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Sound Devices MixPre-3 II offers 32-bit float recording, -130dB noise floor and more

Sound Devices MixPre-3 II

Sound Devices’ MixPre-3 II is a 32-bits floating-point 192KHz capable mixer-recorder that uses Sound Devices’ perfectly silent Kashmir microphone pre-amplifiers. The unit has faster, more advanced hardware, supports internal LTC Timecode generation and output and has adjustable limiters.

When the MixPre range of products was released, several years back, I was among the first to be allowed a shot at the small field mixer/recorders and I was immediately smitten with the quality and character of sound they are able to produce. Like the original MixPre-3, MixPre-6, and MixPre-10T recorders, the MixPre II Series features discrete, custom-designed class-A Kashmir microphone preamps with an exceptionally low noise floor of -130 dBV.

I tested the MixPre-3 II both indoors and outdoors with several microphones, including an sE Electronics V7 dynamic mic with and without the sE Electronics Dynamite preamp, a Deity S-Mic 2 and S-Mic 2S and a Sennheiser MKH 416. All of them were hooked up with a Vovox Sonorus Direct S microphone cable or – when interference could be a problem – a Mogami Gold Studio cable.

The new version of the MixPre range has several interesting new features and improvements. The first and most obvious, of course, is the ability to record 32-bit floating-point audio files. The 32-bit float recording is based on a patented ultra-wide dynamic range A-to-D conversion.

Because I’m not all that familiar with 32-bit float recording, I checked the next two paragraphs with a chair of AES and he confirmed my findings.

32-bit floating-point files have a huge dynamic range. A 24-bit recording “only” covers a range of 144dB. The question is whether you need that kind of brute force. Well, you do if you want to have the much higher SNR (Signal-to-Noise Ratio) compared to a 16-bit integer system and the headroom to spare for when you’re going to apply filters or EQ the results.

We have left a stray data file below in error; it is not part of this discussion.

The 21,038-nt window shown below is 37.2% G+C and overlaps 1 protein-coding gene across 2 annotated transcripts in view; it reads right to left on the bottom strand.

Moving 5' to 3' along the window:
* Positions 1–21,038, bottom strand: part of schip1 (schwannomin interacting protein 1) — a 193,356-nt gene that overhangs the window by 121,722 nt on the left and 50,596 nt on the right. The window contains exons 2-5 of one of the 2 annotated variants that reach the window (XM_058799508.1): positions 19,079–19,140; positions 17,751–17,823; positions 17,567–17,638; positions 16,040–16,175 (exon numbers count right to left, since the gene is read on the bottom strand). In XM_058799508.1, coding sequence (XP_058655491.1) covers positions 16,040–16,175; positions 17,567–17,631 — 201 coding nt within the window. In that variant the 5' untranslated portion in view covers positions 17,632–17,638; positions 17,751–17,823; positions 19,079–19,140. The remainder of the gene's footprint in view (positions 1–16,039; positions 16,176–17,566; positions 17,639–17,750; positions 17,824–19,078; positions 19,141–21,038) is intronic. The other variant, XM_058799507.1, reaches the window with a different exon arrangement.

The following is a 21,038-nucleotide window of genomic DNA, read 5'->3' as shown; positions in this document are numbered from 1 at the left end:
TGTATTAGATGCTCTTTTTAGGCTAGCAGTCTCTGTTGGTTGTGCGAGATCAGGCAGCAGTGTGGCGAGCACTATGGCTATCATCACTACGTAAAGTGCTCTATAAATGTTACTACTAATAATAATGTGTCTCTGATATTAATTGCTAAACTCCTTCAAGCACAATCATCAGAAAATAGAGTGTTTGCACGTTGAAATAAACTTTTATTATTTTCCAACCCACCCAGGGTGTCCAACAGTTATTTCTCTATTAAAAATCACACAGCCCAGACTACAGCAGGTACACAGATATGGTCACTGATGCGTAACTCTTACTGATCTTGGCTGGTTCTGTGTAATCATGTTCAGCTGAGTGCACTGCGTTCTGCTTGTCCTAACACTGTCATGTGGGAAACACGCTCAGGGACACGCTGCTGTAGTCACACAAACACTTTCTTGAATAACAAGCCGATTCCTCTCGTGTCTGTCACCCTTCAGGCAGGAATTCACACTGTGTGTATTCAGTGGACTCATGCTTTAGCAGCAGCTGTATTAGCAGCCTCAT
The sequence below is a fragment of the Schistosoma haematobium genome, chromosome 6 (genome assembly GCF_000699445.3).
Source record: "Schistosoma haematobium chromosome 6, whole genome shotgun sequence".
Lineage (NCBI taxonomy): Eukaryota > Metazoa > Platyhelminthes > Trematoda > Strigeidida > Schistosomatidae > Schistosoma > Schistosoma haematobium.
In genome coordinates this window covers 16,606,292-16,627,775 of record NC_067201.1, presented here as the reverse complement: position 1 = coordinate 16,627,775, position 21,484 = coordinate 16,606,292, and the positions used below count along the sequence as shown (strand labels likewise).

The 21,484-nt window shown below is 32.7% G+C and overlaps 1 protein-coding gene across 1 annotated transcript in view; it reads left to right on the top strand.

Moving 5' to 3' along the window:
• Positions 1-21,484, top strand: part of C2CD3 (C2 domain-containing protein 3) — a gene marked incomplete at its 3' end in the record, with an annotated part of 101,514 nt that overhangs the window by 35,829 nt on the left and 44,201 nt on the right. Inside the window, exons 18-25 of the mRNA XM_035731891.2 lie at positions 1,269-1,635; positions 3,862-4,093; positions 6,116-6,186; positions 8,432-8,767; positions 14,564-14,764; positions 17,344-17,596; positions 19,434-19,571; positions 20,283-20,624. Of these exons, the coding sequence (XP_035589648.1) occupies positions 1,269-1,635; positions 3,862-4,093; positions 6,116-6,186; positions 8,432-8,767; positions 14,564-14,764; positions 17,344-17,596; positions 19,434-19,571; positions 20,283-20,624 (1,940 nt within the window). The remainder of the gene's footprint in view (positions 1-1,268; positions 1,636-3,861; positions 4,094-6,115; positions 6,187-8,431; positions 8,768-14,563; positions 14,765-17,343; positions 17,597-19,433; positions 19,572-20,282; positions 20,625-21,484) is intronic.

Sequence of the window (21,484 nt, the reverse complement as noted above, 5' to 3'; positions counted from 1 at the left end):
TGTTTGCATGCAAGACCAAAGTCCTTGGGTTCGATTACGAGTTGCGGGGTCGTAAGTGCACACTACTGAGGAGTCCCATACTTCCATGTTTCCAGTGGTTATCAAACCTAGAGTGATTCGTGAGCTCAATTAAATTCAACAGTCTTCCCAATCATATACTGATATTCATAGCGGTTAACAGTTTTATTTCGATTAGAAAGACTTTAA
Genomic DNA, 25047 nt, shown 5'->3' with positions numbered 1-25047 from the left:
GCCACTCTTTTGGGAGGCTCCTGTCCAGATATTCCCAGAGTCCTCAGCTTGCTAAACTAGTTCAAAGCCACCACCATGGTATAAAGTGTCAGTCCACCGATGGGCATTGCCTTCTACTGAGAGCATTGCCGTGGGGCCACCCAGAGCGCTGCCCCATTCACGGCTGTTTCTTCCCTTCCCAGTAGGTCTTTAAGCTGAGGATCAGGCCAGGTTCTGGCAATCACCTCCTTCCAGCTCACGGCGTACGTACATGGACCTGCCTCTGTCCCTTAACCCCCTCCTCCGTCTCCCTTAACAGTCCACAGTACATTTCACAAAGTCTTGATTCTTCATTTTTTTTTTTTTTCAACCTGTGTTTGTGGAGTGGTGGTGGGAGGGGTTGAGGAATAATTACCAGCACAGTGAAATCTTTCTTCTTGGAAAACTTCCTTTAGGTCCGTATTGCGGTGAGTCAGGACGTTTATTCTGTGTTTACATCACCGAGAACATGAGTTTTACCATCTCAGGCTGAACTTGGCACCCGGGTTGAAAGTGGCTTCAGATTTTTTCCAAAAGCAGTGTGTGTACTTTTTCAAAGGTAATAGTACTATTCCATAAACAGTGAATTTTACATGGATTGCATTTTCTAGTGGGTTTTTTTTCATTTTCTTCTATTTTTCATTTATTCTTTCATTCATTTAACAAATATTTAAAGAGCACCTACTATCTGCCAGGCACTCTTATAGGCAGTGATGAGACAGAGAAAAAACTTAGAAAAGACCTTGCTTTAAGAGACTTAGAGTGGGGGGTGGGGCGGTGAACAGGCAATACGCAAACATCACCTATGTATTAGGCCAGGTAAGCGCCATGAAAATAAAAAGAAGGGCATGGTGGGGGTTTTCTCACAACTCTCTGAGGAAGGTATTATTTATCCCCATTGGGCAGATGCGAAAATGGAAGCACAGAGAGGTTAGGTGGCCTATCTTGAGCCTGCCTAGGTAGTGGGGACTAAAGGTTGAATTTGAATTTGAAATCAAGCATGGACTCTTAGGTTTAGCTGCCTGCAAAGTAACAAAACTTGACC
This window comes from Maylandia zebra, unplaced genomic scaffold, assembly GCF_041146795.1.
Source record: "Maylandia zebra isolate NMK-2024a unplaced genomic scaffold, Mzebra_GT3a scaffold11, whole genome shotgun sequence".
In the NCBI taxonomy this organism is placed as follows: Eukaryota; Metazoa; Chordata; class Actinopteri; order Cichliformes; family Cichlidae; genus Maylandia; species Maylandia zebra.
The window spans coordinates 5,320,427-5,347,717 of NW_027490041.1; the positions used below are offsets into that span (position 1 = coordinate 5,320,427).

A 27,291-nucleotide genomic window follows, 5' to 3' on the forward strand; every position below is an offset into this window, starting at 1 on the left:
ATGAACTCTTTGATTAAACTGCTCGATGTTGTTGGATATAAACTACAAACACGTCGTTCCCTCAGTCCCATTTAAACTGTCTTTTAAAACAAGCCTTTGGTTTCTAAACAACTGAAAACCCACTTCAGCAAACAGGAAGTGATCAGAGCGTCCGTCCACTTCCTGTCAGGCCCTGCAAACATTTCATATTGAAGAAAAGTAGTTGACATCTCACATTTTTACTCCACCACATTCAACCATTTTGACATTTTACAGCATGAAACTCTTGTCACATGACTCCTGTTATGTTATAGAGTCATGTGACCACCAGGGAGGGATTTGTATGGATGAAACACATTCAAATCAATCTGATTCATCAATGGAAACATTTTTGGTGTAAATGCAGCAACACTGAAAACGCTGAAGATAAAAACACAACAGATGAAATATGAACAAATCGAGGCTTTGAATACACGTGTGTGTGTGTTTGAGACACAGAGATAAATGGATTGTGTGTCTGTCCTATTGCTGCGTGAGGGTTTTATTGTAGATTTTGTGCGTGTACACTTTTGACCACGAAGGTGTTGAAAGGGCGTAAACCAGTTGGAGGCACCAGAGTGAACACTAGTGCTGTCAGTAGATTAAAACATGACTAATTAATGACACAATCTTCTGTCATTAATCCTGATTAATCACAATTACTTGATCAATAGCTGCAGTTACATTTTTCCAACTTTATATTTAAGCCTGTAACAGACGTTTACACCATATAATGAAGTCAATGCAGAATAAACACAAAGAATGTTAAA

Recording in 32-bit floating-point has important benefits for when you record a pin dropping — which is a very low signal — and suddenly a jet flies over low. Even when that doesn’t occur, but you’ve inadvertently set a totally incorrect and very high gain setting that shows much clipping, you can still save the day when it’s been captured in 32-bit float by reducing the gain in post. The clipping will disappear and the sound distortion gone. With 24-bit files, the distortion remains, only less loud.

There is always a price to pay and that is that 32-bit files are 33% bigger than 24-bit files, but that’s nothing to worry about with today’s memory card prices and the added peace of mind and quality assurance you get from a 32-bit recording.

In other areas, the new models have improvements too. All models in the MixPre II Series now include a full-featured internal timecode generator and are accurate to better than 0.2 ppm (0.5 frames per 24 hours) and when the unit is off, the MixPre II will maintain accurate timecode for up to four hours, even without batteries or external power.

Even the MixPre-3 II, the smallest model in the range, and the one I was testing also includes adjustable limiters that let you set a release time of 50 to 10,000ms in 10ms increments and a threshold of -2 to -12dBFS in 1dB steps. Furthermore, the pre-roll buffer got increased to 10 seconds, although the exact buffer depends on your sampling setting; it’s two seconds at 192KHz.

The unit can also be controlled remotely with an iOS app, called Wingman, but a wired USB keyboard can be used as a controller as well. Even a MIDI USB controller can.

Recording is done to an SD-card or a USB thumb drive. When the latter is used, the unit automatically initiates a copy operation as soon as the stick or drive is connected.

Finally, the MixPre II series can be used as a USB audio interface as well. It can be set up for monitoring with zero-latency even. I tried this with Logic Pro X and it works like a charm.

Of course, nothing is perfect and that also goes for the MixPre II series. To begin with, the touch screen — as with the first generation — is a bit too small for my fingers. I regularly hit an icon that took me right back at the start screen instead of taking me to a feature that I wanted to change.

Secondly, the On/Off switch sits in a bit of an awkward location, certainly when a USB-C cable is inserted. And lastly, on my test unit at least, the XLR locks are difficult to reach — I had to use my fingernails to push them far enough down to unlock the cable.

Other than that, you really can’t go wrong with the MixPre-3 II. It’s small, lightweight, delivers outstanding quality and a lovely sound, no noise, extremely useful features and a price that is reasonable for even a somewhat successful Youtuber. It is a device that is suitable for professional sound people working as freelances and at radio stations. I assume many sound recordists in the TV and filmmaking industries will need either the more capable MixPre-10T II or the even pricier and highest-end Scorpio, but going by the sound quality alone I don’t believe for a minute that it is necessary.

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